The author has created a refreshingly original world. I wouldn’t classify the book as “Christian Fiction.” Instead, Ms. Gilbert writes from a Christian worldview, and her setting includes a realistic mix of Christians and nonbelievers in community. None of them are perfect, and they live naturally according to their convictions. The heroine is a unique character. She bears some scars from a dysfunctional childhood, but she went to college, married into a healthy family and doesn’t wallow in angst. As a mother-in-law, I was pleased to see the loving relationship between Tess and Nikki Jo. The politically conservative characters are portrayed as intelligent and sensible instead of rednecks or greedy industrialists. They have guns but aren’t violent. A young boy is allowed to be an ordinary young boy who enjoys his family. An older woman is sometimes lucid and sometimes vague. Tess’s husband, Thomas, is allowed to be grouchy and jealous sometimes without being a bully. He is macho and vulnerable. She is vulnerable, too, but also willful and sometimes intrepid. And she doesn’t hide (too many) things from her husband; she can be foolhardy and she has common sense. On these and several other points, Ms. Gilbert succeeds in breaking free of stereotypes. Refreshing!

There were some inconsistencies that struck me as jarring: Miranda initiated the whole mystery and then became disinterested. The doctor was too accommodating, too fast. Why didn’t Tess have a concealed carry permit? Axel provided insight to Thomas’s character and feelings for Tess, but he seemed extraneous otherwise. He felt like a subplot that never developed, and then he left the country to tie up the loose end. Rosemary’s actions were odd. The friendship with Charlotte happened too quickly and conveniently. The ending felt rushed. And yet, it was still an engrossing story. I wonder if the book was originally much longer and then cut back to meet modern publishing standards.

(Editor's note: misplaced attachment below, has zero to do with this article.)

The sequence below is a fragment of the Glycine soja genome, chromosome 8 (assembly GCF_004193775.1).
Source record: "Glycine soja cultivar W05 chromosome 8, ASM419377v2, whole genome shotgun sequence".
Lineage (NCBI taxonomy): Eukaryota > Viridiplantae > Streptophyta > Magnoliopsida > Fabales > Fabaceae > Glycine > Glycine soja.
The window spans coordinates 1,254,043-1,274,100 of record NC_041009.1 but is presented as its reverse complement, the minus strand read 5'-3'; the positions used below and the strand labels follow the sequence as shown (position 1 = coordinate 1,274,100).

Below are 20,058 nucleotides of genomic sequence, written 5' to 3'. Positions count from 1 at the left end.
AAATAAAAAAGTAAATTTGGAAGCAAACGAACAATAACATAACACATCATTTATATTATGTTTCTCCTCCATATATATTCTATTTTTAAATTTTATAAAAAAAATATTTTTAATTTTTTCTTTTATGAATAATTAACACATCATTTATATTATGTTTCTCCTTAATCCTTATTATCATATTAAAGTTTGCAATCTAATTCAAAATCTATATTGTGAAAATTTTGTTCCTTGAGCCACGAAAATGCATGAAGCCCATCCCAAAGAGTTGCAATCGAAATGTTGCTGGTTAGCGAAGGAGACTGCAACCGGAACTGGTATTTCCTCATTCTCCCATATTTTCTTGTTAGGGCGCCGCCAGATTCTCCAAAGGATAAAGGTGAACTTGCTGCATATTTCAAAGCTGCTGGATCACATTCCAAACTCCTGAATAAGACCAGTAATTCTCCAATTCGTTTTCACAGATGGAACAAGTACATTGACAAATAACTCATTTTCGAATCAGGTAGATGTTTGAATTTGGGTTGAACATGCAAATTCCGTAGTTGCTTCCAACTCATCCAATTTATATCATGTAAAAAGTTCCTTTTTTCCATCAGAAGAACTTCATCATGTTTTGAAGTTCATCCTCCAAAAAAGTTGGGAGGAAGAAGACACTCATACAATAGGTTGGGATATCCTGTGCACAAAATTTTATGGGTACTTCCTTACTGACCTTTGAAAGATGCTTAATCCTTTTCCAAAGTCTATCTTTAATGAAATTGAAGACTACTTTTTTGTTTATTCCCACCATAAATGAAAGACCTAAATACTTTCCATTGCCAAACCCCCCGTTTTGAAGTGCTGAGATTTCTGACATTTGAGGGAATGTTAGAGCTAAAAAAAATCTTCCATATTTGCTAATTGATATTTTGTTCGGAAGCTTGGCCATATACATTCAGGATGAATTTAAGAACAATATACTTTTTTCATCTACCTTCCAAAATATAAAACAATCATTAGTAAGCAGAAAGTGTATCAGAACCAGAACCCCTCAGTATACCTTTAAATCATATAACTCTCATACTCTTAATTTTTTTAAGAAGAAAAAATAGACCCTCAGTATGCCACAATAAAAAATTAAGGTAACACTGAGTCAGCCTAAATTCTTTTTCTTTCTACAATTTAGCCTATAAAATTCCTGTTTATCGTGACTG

The author’s creativity and skill were displayed in the two parallel story lines that linked all of the characters. Rose’s story unfolded slowly, changing our perceptions of each character with every installment. THAT was superbly written.

Trial by Twelve - by Heather Day Gilbert

 

Trial by Twelve, the second book in this series, features the same characters two years later and is more of a murder mystery than this one. I look forward to reading it soon!

 

 

 

I had purchased Miranda Warning in kindle form and was already reading it when the author approached me with an offer of a free audiobook in exchange for an honest review.  It was nice to have both formats. The reader did a very good job, but of the two formats, I preferred the text book.  The first-person, present tense style sounds a little dreamy and “stream of consciousness” when it’s read aloud.

There are quite a few female characters in the book, and the reader was consistent and distinct in each voice. She had to create separate young and old voices for three of the characters, since there are separate timeline passages, and she did great with that. She also did the child’s voice quite well. The Appalachian dialect was just right – not overdone. 

This kindle book is FREE right now on Amazon, and the Miranda Warning audiobook is only $1.99.  That’s $2 for 8 1/2 hours of entertainment!!